Viral marketing is a buzzword for promotional messages that spread through social networks. Viral marketing campaigns hinge on finding a catchy medium for a message and then propagating it through different online channels including blogs, microblogs, posts, crowdsourcing and so on. The actual message may be in the form of an advertorial, but is more likely to come in the form of a branded game, video clip, image or other format that can be branded. Generally speaking, the goal of a viral marketing campaign is to raise brand awareness – or mindshare – rather than convert clicks into sales of a specific product.
Viral marketing is also referred to as viral advertising.
Viral marketing is all about creating a marketing buzz around new product releases or simply bringing a company to the forefront of consumers’ minds. There are three factors that play into whether a marketing campaign goes viral:
- The Messenger: There is no hard-and-fast rule on the messenger that is most likely to set off a viral marketing campaign. Some companies approach trend-makers like celebrities and A-list bloggers to spread their message. That said, some viral marketing campaigns have succeeded depending only on organic reposts and social sharing.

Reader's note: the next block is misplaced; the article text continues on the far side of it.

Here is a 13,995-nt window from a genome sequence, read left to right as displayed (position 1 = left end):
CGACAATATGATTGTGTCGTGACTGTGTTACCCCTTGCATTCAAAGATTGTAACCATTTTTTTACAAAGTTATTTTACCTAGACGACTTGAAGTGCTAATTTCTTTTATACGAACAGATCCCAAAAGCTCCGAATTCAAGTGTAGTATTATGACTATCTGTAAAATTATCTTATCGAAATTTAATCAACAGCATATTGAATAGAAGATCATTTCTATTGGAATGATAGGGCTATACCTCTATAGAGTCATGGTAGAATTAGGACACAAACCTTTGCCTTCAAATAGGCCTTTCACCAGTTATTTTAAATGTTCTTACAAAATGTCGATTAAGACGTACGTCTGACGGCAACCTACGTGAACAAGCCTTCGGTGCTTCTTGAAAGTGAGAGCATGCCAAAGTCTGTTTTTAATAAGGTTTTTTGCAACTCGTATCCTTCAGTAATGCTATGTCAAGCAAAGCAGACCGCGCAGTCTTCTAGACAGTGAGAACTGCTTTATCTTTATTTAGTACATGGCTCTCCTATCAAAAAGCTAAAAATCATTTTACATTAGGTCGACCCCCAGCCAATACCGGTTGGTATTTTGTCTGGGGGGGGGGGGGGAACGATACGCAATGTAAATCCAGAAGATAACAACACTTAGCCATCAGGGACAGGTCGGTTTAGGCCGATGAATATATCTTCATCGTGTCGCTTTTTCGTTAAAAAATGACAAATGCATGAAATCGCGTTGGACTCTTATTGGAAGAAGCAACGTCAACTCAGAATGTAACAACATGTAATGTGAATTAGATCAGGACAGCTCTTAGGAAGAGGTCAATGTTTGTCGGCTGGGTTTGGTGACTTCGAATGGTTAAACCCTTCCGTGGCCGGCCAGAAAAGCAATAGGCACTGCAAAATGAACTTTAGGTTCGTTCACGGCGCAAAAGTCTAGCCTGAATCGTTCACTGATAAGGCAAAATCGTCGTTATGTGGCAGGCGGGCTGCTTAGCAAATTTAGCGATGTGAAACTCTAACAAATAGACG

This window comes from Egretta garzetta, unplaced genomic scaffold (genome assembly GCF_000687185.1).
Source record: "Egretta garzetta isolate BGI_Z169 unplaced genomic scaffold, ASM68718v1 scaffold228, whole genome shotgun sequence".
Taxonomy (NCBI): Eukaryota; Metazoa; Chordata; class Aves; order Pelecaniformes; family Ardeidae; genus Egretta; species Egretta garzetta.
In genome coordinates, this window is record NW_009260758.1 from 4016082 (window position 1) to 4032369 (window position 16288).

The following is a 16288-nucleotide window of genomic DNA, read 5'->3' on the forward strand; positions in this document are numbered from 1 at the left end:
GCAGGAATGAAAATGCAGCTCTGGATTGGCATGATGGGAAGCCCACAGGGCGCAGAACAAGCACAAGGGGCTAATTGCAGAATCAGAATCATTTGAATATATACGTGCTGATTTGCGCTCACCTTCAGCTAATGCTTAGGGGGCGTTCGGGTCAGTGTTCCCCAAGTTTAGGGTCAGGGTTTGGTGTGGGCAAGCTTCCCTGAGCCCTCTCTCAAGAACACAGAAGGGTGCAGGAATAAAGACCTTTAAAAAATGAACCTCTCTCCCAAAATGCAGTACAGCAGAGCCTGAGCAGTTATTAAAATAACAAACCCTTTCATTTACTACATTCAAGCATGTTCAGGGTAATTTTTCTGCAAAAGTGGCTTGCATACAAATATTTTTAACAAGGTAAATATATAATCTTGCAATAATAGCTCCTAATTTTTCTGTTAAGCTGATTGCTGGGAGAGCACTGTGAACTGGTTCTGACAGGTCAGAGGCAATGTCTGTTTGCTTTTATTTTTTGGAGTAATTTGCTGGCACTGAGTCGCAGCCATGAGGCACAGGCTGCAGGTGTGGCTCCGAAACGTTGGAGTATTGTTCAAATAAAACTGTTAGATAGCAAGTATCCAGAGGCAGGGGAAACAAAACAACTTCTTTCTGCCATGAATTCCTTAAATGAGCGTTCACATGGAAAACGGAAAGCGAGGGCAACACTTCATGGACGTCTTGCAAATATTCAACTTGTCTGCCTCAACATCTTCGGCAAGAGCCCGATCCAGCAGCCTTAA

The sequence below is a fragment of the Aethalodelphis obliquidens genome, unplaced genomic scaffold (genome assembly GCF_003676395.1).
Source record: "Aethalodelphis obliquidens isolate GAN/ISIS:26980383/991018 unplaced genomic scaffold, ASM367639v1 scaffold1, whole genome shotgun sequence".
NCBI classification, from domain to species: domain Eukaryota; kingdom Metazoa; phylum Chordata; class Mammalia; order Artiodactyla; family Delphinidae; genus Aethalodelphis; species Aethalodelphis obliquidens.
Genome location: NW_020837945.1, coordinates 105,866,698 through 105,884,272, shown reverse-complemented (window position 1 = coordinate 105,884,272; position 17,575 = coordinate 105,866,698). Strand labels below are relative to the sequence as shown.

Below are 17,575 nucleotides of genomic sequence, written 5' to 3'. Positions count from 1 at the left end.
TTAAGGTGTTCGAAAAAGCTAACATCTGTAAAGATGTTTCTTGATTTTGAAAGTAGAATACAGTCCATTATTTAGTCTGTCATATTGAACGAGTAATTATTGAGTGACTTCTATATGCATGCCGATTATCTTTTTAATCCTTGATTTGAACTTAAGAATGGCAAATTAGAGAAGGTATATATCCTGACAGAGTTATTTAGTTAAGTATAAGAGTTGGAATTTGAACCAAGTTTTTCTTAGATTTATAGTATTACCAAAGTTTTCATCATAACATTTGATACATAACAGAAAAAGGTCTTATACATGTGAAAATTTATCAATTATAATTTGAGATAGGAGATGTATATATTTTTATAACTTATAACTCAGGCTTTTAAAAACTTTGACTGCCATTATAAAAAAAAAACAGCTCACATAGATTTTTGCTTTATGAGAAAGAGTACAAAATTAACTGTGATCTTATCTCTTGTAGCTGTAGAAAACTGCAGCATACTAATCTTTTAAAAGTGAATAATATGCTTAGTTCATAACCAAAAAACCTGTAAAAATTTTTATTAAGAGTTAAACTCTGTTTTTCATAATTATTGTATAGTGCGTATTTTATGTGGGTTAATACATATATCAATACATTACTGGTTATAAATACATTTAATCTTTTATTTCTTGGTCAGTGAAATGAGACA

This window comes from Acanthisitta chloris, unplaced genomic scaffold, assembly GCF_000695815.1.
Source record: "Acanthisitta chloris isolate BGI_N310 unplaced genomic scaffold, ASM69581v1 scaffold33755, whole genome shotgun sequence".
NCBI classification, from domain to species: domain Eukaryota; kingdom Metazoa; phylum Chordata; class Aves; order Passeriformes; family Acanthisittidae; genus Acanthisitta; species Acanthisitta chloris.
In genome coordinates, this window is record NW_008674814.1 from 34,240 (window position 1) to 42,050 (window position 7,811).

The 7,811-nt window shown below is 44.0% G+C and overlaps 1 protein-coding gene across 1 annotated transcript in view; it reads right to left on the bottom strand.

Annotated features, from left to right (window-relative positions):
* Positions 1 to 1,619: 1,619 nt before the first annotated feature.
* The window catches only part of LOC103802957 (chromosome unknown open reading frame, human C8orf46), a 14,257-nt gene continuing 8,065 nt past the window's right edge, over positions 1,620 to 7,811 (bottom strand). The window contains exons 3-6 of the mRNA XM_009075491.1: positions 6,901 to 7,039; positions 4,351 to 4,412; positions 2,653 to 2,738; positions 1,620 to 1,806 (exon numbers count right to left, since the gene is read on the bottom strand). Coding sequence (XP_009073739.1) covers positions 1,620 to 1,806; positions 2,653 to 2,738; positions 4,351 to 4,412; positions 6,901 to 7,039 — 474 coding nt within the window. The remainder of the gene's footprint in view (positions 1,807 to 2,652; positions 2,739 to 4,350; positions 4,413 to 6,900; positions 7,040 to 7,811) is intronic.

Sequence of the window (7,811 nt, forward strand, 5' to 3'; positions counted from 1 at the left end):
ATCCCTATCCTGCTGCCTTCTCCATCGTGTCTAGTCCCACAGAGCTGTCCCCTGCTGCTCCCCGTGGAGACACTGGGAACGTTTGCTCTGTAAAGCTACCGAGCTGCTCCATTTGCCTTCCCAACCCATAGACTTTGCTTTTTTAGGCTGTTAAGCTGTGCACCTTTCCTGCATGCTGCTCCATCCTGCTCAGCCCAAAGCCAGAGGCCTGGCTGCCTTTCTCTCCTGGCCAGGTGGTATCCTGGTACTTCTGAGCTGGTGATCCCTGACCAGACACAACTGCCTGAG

- The Message: The message can actually trump the messenger if it is sufficiently compelling. A branded game that is addictive is likely to spread far more quickly than an advertorial that requires less interaction, but more commitment (reading the entire document vs. clicking a flash game).
- The Environment: Timing is everything in advertising, and this is also true of viral marketing. A company can have the right messenger and the right message, but it may not spread if the social environment is not right. A very basic example of this is that people tend to spend less time online in summer compared to other seasons. This means fewer potential carriers to propagate the viral message. This doesn’t necessarily mean the campaign will not be successful, but it can be a factor.
Viral marketing has become a mini-universe of buzzwords. People who share a viral marketing message are called sneezers and the actual message is sometimes referred to as a marketing meme.